Sent: Monday, October 01, 2001 10:18 AMToday is not a good day. After a very hot night we awoke in Jodphur to temperatures comparable to those we experienced when we first arrived. Later in the day we find out it has been 41 degrees! Since getting up we have been sat in the shade on the first floor terrace of the Raman Guest House literally incapacitated by the heat. Sausage is leaking water like a sieve and I am doing the same with the added pleasure of what a Victorian melodrama might call 'a general malaise.' I can't tell you what is wrong, I just feel hot, lack-lustre and pissed off. So we retreat to our room which is marginally cooler than outside and I spend the afternoon doing an unintentionally good impression of Harry Enfield's Kevin the Teenager. In a risky move Sausage lures me out of the room in late afternoon and we amble up the broad quiet street on which our guest house stands. A short stroll takes us over the railway lines and within 2 minutes we find ourselves on the Southern edge of the town centre, a boundary marked by the usual thick ribbons of smoke-belching traffic. We make our way to the train station where we find that train #253 the Udaipur Passenger is the first victim of the passage of time since our Rough Guide was published in 1999. The staff at the Enquiry Desk look at us as if we are speaking in tongues but eventually concede that we are making sense, it's just that our question is stupid, there is no longer a train to Udaipur. Through a language of grunts, shrugs and facial contortions I agree to Sausage's suggestion to go and buy a bus ticket instead. We are starting to think that, while we are not allergic to India in general we may be allergic to Indian cities where the clamour of humanity is overpowering and where, within 5 minutes of hitting a street busy with traffic, we know that our throats will start to tighten, a headache will gestate and we will face the unpleasant task of excavating gunk as black as coal from our nostrils when we get back to the Guest House. The guy who runs the Guest House offers us two berths on his Village Safari. Every Hotel, Guest House and Travel Agency offers a similar thing which involves a trip by jeep around 5 villages each specialising in a different craft. The Rough Guide even goes so far as to warn us not to visit the villages under our own steam as the locals may be hostile when deprived of what they perceive as their rightful commission. I find it all a bit unsettling to be honest. It feels like we would be spectating at an ossified version of a former way of life which had been converted to cabaret. So we decline the offer, give up on what has been a distinctly off-colour, over-heated day and crawl under the mozzie net and wait to drift off to sleep. Our sleep patterns are very different out here. For a start we have been going to bed quite early. The absence of any kind of bar culture in the tiny bit of India we visited so far means that after we have grabbed and chatted to anyone who comes near at meal times we have tended to seek the limited solace provided by our ceiling fan and drift off after a bit of reading at anything between 9.30pm and 11pm. In these temperatures finding a position in which you can fall asleep can be tricky. No limb can lie on top of another. If, like me, you normally like to roll on your side and put one leg on top of another then you have a problem because within 90 seconds the top leg will start to slide off the lower like a ship being launched down a slipway greased with sweat all of which feels a bit like a warning of the dangers of incontinence. When we do drift off we both know that throughout the night we will each wake maybe six to eight times. Having got used to this new routine we are both feeling quite rested because the sleep between the wakenings is deep but it is noticeable that we are bears of very little brain for the first hour after we wake. On our second and penultimate day in Jodhpur we visit the Meherangarh Fort. Its' massive, towering presence dominates the city from wherever you are. The city sits on a number of low rolling hills, which surround a large golden sandstone outcrop which rises steeply out of the twisting narrow streets. The old town is labyrinthine and virtually every square foot of exposed plaster on the higgledy-piggledy houses is painted a vivid sky-blue giving the city its tagline. The colour scheme is alleged to originate in the importance of the colour to Brahmin families but it is more likely the by-product of adding copper-sulphate to whitewash to combat termites. Whatever its' origins the vivid blue patchwork of the houses provides a dramatic backdrop from the midst of which the Fort rears vertically skywards. The Meherangarh Fort looks a little like a larger version of Edinburgh castle sat powerfully on top of the outcrop though its' stone is much paler being a diluted shadow of the strong clay red of the sandstone at Fatehpur Sikri. After the usual protracted negotiations we climb aboard an auto-rickshaw and set off on a wide parabola around the castle before picking up a winding road which climbs the more gently sloping Northern haunches of the outcrop. Any gentleness in the terrain comes to an abrupt end at the entrance to the fort where we pass through the first of seven gates which protect the only route in. Inside the gate it starts to become apparent why the fort has proved to be virtually impregnable. As we climb upwards passing through more gates and overlook ever steeper ramparts the environment and the atmosphere are very different to the other forts we have visited. This place feels similar to some English castles I have seen in its' solidity and bulk, its' appearance being wholly concerned with defence with few outward concessions to aesthetics. It makes Agra Fort feel, in comparison, like a country club protected by a high fence. A lot of this is to do with the site which is relatively small and feels like it has been stretched upwards for safety, and to make space. The interiors are an absolute revelation. The Fort is a monument to the Mewar Maharanas who withstood the Mughals on all but one occasion and their successful defence of their heritage means that the palaces are very different in style to those we have seen elsewhere. A succession of palace halls are dazzling in their opulence. Lit by inch thick stained glass windows which infuse the rooms with striking blues, reds, greens and yellows whilst at the same time stripping out the piercing white light of the noonday sun the rooms are decorated with huge expanses of finely detailed work in gold leaf and black enamel intermingled with mirrors and stylised paintings showing Maharanas, who clearly ate very well, flouncing around in dresses whilst allegedly carrying out a whole range of activities from hunting through to drug use all while sporting immaculately pruned and coiffured whiskers. In an echo of the stained glass a number of the ceilings are covered in blue, green, red and silver shiny baubles which, to judge by their size, came off absolutely huge Christmas trees. But this strange combination of stained glass, gold, black, mirrors and baubles combine to create a series of sumptuous rooms it which it is easy to imagine the Maharana and his court languidly enjoying their immense wealth and power. As though the abundance of the décor is not sufficient there are further displays of artifacts, elaborate elephant howdahs with richly detailed silverwork, similarly lavish palanquins (those elaborate chair-attached-to-pole contraptions which I more readily associate with Venice or Peking. It just goes to show that rich people everywhere don't like to walk) and an entrancing collection of cradles which demonstrate that the children of the Maharanas got off to a five star start in life. As the heat starts to fade, though far too slowly for our liking, we walk along the crenellated ramparts and look out over the rippling waves of blue houses 120 metres below. Meherangarh Fort is certainly the most impressive defensive structure we have seen and the opulence of its' rooms is both staggering and captivating. It has the best interiors we have seen so far but we both have a preference for the space and design of Agra Fort in terms of architecture.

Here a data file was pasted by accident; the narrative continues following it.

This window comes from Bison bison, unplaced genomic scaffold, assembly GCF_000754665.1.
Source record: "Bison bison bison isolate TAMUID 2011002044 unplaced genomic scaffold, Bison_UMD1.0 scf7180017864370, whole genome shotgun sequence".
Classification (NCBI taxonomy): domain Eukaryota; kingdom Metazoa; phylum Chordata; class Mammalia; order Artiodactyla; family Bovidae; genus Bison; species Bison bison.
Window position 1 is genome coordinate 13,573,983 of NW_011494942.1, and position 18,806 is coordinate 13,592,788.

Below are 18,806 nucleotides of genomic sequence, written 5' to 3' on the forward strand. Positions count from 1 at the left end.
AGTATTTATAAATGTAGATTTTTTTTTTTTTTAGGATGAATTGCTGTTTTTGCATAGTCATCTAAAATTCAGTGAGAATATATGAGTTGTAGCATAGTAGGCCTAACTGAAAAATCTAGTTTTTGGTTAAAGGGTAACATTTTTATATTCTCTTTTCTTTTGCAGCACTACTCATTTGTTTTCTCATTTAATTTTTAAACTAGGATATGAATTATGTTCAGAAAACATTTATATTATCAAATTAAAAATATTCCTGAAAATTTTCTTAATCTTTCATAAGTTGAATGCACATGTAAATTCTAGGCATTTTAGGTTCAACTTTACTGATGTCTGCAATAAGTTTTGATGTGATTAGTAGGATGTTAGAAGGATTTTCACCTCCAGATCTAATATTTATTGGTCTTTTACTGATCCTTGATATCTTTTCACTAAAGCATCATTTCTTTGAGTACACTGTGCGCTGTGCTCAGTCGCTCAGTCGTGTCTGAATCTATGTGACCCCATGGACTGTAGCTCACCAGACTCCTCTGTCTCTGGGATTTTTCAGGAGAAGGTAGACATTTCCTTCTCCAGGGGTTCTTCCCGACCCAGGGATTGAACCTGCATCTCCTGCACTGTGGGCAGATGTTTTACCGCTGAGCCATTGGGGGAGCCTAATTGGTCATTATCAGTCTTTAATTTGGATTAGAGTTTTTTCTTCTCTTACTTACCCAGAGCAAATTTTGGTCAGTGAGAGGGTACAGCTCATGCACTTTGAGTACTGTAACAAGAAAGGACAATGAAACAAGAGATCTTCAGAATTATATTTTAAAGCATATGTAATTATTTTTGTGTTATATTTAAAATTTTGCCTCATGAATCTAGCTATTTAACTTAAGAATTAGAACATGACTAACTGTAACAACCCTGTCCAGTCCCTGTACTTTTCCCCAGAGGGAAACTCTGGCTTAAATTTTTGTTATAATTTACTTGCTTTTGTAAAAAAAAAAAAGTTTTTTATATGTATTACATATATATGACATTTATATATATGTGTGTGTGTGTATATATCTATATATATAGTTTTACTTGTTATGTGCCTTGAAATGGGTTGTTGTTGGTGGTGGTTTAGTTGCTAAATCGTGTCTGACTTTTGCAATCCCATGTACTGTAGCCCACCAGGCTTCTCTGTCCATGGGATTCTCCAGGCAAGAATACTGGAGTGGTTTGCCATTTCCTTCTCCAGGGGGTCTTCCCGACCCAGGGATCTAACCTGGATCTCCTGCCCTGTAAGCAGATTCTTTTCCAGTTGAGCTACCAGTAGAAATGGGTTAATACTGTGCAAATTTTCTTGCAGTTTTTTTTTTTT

We descend the steep path from the castle into the old town and reward ourselves for our miraculous navigation of the labyrinth with large ice-creams at Softy-n-Softy before walking back to our Guest House, basting ourselves with mosquito repellant and laying down for another night in the slow cooker.
HAPPY BURFDAY BERTY
Lots of Love
The Travelling Sausages